The present invention is a multi-process water treatment system including a manifold and a disinfectant source adapted to supply a substantially continuous flow of disinfectant to the manifold. The disinfectant may include, but is not limited to, ozone, cholorine, or the like. A plurality of water treatment processes are fluidly coupled to the manifold. The water treatment processes may include fish farming, hydroponics, laundry processes, swimming pool treatment, machinery cleaning waste water, car wash water recycling, or the like. A plurality of sensor means are provided, each sensor means coupled to a water treatment process, the sensor means adapted to communicate data representative of the concentration of the disinfectant present in each water treatment process. The sensor means may be adapted to detect pH levels, ozone levels, chlorine level, oxidation-reduction potential (ORP), or the like.
A central controller means adapted to receive data from the plurality of sensor means is provided. A disinfectant discharge conduit is provided. A three-way diverting valve disposed in fluid communication between each branch of the manifold and each water treatment process is communicatively coupled to the central controller. The valve having a first position wherein disinfectant is delivered to the water treatment process and a second position wherein disinfectant is delivered to the disinfectant discharge conduit.
Preferably, a flow meter is disposed downstream from the three-way diverting valve and is adjustably linked to the central controller means. The flow meter offers fine adjustment of gas flow, and emergency shut off of disinfectant to any process.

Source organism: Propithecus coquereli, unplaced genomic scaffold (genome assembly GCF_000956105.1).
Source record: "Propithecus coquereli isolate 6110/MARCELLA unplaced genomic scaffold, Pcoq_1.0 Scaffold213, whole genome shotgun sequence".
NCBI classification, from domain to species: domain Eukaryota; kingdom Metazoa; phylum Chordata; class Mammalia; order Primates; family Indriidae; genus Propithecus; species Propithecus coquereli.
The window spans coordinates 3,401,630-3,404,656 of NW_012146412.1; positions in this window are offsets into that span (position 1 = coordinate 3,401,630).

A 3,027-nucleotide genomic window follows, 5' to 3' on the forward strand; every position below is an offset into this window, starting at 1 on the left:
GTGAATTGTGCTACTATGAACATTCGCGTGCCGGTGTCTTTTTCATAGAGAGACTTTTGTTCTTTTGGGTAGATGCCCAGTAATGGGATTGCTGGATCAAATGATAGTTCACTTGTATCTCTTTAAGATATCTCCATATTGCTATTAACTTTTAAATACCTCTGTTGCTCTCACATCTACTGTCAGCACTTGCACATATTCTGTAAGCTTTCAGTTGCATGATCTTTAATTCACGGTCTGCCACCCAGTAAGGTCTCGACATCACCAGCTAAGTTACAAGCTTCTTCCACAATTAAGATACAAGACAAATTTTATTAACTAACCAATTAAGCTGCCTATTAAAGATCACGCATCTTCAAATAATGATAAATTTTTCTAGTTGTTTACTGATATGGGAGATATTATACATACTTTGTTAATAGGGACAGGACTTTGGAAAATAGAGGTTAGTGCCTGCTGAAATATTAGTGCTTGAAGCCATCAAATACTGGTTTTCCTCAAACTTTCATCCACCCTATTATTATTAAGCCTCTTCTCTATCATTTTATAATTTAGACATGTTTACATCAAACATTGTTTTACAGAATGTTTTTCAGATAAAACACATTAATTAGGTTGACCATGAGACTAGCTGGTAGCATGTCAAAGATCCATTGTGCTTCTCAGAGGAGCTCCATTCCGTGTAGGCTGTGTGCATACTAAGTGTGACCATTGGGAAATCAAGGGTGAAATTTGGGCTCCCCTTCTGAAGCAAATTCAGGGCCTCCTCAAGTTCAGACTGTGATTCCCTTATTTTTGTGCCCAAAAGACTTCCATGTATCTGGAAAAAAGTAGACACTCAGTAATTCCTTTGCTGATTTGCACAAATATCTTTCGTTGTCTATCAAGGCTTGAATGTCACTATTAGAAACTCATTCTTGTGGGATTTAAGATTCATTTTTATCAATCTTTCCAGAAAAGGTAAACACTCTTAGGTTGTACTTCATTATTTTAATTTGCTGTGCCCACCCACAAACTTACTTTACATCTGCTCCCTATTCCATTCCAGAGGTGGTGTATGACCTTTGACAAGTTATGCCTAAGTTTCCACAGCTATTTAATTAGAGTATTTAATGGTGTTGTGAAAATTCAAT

In the operation of the invention, the three-way diverting valve for a first process is switched by the central controller means from the first position to the second position responsive to data received from the sensor means indicating a predetermined disinfectant concentration has been achieved in the first process. The disinfectant originally supplied to the first process is then sent to the disinfectant discharge conduit thereby maintaining a consistent pressure in the system for disinfectant delivery to other processes.
It is therefore an object of the present invention to provide a multi-process water treatment system that can provide a consistent and regular flow of disinfectant to multiple processes from a single disinfectant source.
It is to be understood that both the foregoing general description and the following detailed description are explanatory and are not restrictive of the invention as claimed. The accompanying drawings, which are incorporated in and constitute part of the specification, illustrate embodiments of the present invention and together with the general description, serve to explain principles of the present invention.
These and other important objects, advantages, and features of the invention will become clear as this description proceeds.
The invention accordingly comprises the features of construction, combination of elements, and arrangement of parts that will be exemplified in the description set forth hereinafter and the scope of the invention will be indicated in the claims.
For a fuller understanding of the nature and objects of the invention, reference should be made to the following detailed description, taken in connection with the accompanying drawings, in which:
FIG. 1 is a diagrammatic view of the prior art;
FIG. 2 is a diagrammatic view of the invention; and
FIG. 3 is a diagrammatic detailed view of the invention.